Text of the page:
It's official: Windows Phone 8 includes NFC support, and that support isn't limited to hardware alone. Microsoft program manager John Skovron took the time to show off the near-field sharing capabilities and Mobile Wallet hub baked into Windows Phone 8 at the NFC World Congress last week -- though he also made a point of saying that Microsoft's won't be using the term NFC often, instead using consumer-friendly lingo like "Tap + Send."
Skovron demonstrated Windows Phone 8's capabilities by sharing photos between two devices as well as by playing music on his phone, then laying it on a Nokia Play 360° wireless speaker. NFCWorld.com reports the speaker seamlessly started blaring out the tunes. All in all, Tap + Send sounds very similar to Android Beam.
Windows Phone 8's Mobile Wallet received even more focus. Similar to the People or Office hubs, the Mobile Wallet serves as a central repository for your various shopping-related memberships, deals, tickets, passes and credit cards (dubbed "Fast Cards"), all of which are protected by a Mobile Wallet PIN. Users will be able to choose whether to use a Fast Card for mobile payments, NFC payments or both, while developers can use "Wallet agents" to dynamically display info for a given Mobile Wallet item, such as showing nearby deals or your account balance.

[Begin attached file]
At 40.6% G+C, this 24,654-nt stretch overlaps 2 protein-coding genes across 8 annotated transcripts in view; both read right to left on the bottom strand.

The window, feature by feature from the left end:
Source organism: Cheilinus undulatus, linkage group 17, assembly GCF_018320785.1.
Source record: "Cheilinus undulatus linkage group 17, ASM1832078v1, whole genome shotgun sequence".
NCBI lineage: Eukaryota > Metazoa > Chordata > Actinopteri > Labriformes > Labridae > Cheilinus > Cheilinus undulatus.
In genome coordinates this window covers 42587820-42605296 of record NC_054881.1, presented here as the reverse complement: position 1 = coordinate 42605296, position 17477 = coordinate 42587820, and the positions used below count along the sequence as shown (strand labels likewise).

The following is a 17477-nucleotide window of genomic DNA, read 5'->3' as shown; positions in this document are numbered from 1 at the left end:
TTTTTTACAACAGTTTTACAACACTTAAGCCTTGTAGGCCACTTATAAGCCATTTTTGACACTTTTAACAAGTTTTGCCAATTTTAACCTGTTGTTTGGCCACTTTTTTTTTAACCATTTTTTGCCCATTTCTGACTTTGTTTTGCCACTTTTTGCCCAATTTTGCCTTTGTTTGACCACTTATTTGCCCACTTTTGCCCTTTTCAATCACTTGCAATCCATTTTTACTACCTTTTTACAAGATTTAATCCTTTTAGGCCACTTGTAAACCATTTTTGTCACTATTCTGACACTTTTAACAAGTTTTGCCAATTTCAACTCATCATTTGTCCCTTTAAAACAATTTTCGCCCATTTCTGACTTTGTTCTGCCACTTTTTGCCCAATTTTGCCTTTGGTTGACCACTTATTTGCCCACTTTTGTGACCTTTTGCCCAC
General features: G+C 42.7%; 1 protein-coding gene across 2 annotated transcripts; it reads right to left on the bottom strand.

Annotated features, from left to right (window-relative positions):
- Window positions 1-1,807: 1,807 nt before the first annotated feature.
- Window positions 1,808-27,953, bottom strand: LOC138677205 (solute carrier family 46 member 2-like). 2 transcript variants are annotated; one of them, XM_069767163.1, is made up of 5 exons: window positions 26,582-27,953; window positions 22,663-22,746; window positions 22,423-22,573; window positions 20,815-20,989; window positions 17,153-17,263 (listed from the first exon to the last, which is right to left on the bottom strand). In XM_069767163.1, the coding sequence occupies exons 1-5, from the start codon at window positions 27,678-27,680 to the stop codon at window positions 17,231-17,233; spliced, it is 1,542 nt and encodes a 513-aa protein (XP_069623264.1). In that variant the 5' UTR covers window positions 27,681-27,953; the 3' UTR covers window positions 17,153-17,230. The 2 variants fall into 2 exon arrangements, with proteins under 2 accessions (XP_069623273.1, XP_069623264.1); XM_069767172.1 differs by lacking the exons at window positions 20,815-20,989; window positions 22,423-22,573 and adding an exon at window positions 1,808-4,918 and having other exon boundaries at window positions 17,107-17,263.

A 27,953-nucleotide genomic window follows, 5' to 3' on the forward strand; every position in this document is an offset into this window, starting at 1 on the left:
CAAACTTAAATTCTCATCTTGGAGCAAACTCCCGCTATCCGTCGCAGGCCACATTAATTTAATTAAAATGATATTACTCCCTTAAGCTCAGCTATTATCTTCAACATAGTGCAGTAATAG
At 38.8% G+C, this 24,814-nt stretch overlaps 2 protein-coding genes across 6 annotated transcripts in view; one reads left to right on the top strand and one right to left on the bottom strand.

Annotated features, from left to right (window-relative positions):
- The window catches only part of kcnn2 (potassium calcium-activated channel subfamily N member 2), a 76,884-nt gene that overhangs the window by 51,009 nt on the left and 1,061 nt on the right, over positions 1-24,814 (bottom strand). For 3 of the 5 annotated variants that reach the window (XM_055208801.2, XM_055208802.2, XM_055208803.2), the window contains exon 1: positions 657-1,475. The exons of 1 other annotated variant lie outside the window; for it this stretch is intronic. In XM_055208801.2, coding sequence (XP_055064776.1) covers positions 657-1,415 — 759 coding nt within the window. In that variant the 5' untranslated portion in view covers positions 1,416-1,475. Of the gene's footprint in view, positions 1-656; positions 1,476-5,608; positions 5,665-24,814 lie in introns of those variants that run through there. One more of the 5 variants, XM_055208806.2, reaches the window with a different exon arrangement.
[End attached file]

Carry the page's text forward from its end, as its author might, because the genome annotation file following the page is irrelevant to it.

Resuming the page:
Standard NFC sharing options -- such as transferring pictures -- won't tap into the Secure NFC-enabled Mobile Wallet.
It sounds good, but when will we see Windows Phone 8 handsets and how many of them will include NFC capabilities? Skovon promised the release of the WP8 SDK is imminent and said that as far as he knows, virtually all Windows Phone 8 handsets currently in development include NFC capabilities even though they aren't a hard WP8 requirement.
Meanwhile, The Verge reports that Joe Belfiore claims that the Mobile Wallet function will be coming to all Windows Phone devices, so current Windows Phone 7 owners won't be left out in the cold completely, though it's important to note that very few Windows Phone 7 handsets include NFC chips and therefor won't be able to take advantage of the NFC-enabled Tap + Send functions.